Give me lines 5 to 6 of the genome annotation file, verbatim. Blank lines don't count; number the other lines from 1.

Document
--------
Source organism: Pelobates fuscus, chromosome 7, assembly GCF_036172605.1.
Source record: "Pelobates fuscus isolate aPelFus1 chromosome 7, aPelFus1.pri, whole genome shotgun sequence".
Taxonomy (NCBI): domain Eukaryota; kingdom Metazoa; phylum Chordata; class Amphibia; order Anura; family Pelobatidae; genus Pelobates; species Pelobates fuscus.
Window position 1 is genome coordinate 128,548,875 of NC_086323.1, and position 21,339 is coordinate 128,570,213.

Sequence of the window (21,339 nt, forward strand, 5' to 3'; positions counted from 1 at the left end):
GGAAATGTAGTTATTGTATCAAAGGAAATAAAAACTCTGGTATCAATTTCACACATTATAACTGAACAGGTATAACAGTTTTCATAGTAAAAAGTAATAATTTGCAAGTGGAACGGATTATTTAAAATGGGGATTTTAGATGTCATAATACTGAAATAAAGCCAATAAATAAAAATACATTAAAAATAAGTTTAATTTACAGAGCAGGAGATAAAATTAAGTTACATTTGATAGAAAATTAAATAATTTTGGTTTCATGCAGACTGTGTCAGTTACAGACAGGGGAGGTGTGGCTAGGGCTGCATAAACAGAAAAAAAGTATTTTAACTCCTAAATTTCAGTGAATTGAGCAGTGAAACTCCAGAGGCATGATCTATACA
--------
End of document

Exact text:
Sequence of the window (21,339 nt, forward strand, 5' to 3'; positions counted from 1 at the left end):
GGAAATGTAGTTATTGTATCAAAGGAAATAAAAACTCTGGTATCAATTTCACACATTATAACTGAACAGGTATAACAGTTTTCATAGTAAAAAGTAATAATTTGCAAGTGGAACGGATTATTTAAAATGGGGATTTTAGATGTCATAATACTGAAATAAAGCCAATAAATAAAAATACATTAAAAATAAGTTTAATTTACAGAGCAGGAGATAAAATTAAGTTACATTTGATAGAAAATTAAATAATTTTGGTTTCATGCAGACTGTGTCAGTTACAGACAGGGGAGGTGTGGCTAGGGCTGCATAAACAGAAAAAAAGTATTTTAACTCCTAAATTTCAGTGAATTGAGCAGTGAAACTCCAGAGGCATGATCTATACA